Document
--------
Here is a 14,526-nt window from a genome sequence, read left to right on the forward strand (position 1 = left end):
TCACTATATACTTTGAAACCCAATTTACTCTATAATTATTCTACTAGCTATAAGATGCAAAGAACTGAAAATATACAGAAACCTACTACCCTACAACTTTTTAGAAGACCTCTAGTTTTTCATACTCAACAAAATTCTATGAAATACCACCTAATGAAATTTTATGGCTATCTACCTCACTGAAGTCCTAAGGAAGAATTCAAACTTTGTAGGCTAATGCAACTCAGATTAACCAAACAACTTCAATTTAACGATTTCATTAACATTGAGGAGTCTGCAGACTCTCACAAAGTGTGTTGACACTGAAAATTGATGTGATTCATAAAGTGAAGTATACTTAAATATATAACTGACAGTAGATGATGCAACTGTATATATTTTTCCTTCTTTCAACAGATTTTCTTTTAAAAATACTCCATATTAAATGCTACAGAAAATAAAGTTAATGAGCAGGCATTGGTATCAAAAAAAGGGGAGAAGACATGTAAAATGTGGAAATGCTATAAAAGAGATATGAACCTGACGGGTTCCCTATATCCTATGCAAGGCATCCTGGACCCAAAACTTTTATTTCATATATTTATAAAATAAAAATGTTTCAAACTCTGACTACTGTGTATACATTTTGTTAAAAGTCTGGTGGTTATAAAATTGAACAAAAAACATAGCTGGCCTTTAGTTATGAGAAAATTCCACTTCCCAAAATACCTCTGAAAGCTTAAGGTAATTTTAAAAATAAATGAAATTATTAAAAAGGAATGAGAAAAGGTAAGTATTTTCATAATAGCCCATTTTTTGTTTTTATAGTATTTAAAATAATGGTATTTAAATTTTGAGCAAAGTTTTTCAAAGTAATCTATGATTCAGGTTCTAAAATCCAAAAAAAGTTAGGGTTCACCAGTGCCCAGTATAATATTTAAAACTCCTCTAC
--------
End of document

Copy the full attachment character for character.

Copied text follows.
Here is a 14,526-nt window from a genome sequence, read left to right on the forward strand (position 1 = left end):
TCACTATATACTTTGAAACCCAATTTACTCTATAATTATTCTACTAGCTATAAGATGCAAAGAACTGAAAATATACAGAAACCTACTACCCTACAACTTTTTAGAAGACCTCTAGTTTTTCATACTCAACAAAATTCTATGAAATACCACCTAATGAAATTTTATGGCTATCTACCTCACTGAAGTCCTAAGGAAGAATTCAAACTTTGTAGGCTAATGCAACTCAGATTAACCAAACAACTTCAATTTAACGATTTCATTAACATTGAGGAGTCTGCAGACTCTCACAAAGTGTGTTGACACTGAAAATTGATGTGATTCATAAAGTGAAGTATACTTAAATATATAACTGACAGTAGATGATGCAACTGTATATATTTTTCCTTCTTTCAACAGATTTTCTTTTAAAAATACTCCATATTAAATGCTACAGAAAATAAAGTTAATGAGCAGGCATTGGTATCAAAAAAAGGGGAGAAGACATGTAAAATGTGGAAATGCTATAAAAGAGATATGAACCTGACGGGTTCCCTATATCCTATGCAAGGCATCCTGGACCCAAAACTTTTATTTCATATATTTATAAAATAAAAATGTTTCAAACTCTGACTACTGTGTATACATTTTGTTAAAAGTCTGGTGGTTATAAAATTGAACAAAAAACATAGCTGGCCTTTAGTTATGAGAAAATTCCACTTCCCAAAATACCTCTGAAAGCTTAAGGTAATTTTAAAAATAAATGAAATTATTAAAAAGGAATGAGAAAAGGTAAGTATTTTCATAATAGCCCATTTTTTGTTTTTATAGTATTTAAAATAATGGTATTTAAATTTTGAGCAAAGTTTTTCAAAGTAATCTATGATTCAGGTTCTAAAATCCAAAAAAAGTTAGGGTTCACCAGTGCCCAGTATAATATTTAAAACTCCTCTAC